For the final 2023 installment of The Printed Image, I’m continuing our exploration of illustrated works by Gustave Doré within Falvey Library’s Special Collections, this time focusing on John Milton’s epic poem Paradise Lost, in a large format edition published in 1886 by Cassell, Petter, and Galpin.
In my last blog post, we ended with Doré’s depiction of Satan in the deepest circle of Hell, a giant brooding beast encased in ice. Doré’s work within Paradise Lost can be seen as a prequel of sorts, as Milton and Doré, separated by centuries, depict Satan’s rebellion and war with Heaven, his fall to Hell, and his temptation of Adam and Eve.
(Click on images for larger view.)
While Milton’s poem features Adam and Eve as key characters, Doré’s illustrations are dominated by the angelic and the demonic, playing to his strengths for dynamic and dramatic imagery. These divine figures are visualized alone within heavenly or infernal realms, or within congregations that are in active conflict. One notable detail is that, with the exception of the wings, there is sometimes little difference between angel and demon, they share nearly the same face and figure. Even Satan doesn’t assume a more sinister appearance until later in the series of illustrations.
Another quality that struck me within these illustrations is Doré’s combination of light and the horizon as a way to create an evocative setting. In several instances, Doré sets the scene in a landscape where an edge of light hovers just above the horizon, a liminal realm still waiting to be fully defined and created. While one may assume this is the light of dawn, it could easily be the fading light of dusk, a symbol for the fallen angels. While Doré’s compositional strengths show through here, credit must also be given to his engravers who brought his drawings to life via wood engraving, capturing the light and the way it reveals these unique worlds.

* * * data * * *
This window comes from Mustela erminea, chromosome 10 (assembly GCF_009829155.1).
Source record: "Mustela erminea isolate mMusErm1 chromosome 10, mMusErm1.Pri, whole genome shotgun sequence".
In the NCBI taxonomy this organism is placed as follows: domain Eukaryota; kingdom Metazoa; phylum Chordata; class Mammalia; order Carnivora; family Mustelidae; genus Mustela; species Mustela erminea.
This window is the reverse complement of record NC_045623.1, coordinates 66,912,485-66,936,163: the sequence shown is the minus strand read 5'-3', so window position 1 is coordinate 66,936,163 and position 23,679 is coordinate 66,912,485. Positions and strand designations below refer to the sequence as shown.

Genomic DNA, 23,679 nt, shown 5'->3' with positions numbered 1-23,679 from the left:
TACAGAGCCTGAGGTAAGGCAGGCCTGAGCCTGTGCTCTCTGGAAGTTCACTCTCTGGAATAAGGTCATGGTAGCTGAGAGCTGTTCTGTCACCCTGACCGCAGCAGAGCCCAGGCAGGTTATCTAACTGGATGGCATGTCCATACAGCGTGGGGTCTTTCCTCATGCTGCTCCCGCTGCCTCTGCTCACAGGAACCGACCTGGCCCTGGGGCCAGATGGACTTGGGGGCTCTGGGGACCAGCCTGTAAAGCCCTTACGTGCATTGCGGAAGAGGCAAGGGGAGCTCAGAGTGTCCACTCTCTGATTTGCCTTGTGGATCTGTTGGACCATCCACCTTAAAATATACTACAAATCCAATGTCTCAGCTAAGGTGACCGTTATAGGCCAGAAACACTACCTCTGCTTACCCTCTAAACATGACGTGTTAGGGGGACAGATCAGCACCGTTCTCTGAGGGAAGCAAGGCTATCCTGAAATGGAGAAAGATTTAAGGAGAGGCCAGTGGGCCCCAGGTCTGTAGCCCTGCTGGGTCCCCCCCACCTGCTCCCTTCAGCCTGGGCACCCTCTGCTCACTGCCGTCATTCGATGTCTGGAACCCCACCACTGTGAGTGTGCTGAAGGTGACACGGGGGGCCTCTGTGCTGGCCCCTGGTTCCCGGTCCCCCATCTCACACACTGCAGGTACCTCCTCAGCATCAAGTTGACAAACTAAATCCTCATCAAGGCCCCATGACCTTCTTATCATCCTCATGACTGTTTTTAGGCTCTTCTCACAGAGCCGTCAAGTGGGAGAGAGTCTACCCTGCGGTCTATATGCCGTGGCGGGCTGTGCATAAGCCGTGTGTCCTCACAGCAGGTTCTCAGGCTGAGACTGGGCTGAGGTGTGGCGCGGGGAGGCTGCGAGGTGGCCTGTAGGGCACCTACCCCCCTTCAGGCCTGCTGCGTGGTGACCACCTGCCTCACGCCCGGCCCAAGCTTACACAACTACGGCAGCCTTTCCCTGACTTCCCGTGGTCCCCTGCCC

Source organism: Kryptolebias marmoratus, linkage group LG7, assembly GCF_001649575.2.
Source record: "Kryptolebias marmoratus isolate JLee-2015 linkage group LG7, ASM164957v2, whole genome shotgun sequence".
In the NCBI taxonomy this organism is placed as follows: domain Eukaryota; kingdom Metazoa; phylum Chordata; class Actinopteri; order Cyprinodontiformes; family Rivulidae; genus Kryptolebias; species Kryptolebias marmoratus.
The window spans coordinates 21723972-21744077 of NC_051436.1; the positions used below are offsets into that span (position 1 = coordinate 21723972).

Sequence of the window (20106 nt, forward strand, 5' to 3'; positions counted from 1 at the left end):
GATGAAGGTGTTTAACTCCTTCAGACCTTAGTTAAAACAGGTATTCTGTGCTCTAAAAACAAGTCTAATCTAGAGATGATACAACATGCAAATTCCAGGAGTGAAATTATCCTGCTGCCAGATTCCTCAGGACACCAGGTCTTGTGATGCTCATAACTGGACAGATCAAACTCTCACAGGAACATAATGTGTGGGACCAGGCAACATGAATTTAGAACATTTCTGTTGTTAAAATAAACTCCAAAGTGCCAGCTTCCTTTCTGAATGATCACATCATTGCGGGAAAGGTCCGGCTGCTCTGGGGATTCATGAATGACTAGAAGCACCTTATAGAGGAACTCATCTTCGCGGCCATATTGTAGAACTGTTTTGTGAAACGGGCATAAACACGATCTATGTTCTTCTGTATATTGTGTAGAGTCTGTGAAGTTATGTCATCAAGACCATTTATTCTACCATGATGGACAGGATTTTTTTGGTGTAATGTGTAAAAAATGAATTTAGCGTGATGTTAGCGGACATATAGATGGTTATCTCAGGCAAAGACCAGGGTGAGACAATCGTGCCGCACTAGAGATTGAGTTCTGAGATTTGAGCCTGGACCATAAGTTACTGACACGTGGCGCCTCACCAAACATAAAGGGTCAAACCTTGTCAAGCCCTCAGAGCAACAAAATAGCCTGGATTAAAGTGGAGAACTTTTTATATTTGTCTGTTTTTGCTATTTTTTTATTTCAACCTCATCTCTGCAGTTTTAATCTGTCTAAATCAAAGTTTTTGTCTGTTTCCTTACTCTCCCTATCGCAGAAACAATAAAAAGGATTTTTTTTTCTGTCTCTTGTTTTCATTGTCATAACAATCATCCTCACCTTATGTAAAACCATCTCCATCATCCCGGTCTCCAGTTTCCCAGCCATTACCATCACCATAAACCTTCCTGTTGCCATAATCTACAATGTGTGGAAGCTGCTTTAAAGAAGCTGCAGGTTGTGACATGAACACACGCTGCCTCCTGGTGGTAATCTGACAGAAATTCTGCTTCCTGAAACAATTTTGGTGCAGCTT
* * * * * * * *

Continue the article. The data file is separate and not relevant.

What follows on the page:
A final observation is that one may recognize certain compositional elements with other Doré illustrations. Doré made nearly 10,000 illustrations during his lifetime, so it only makes sense that his style would rhyme within his body of work. Compare the illustration for Satan’s approach to Earth (below left) with the haunting illustration for Edgar Allan Poe’s The Raven, and Nine days they fell (below right) with Dante swoons after hearing Francesca from Dante’s Inferno.
Paradise Lost may be viewed in-person in Falvey Library’s Rare Book Room by appointment. An edition with Doré illustrations from 1900 can be viewed at Internet Archive. And Gustave Doré’s biblical illustrations continue to be on display in the Divine Inspiration exhibit, on view on Falvey Library’s first floor.
Mike Sgier is a Distinctive Collections Coordinator at Falvey Library.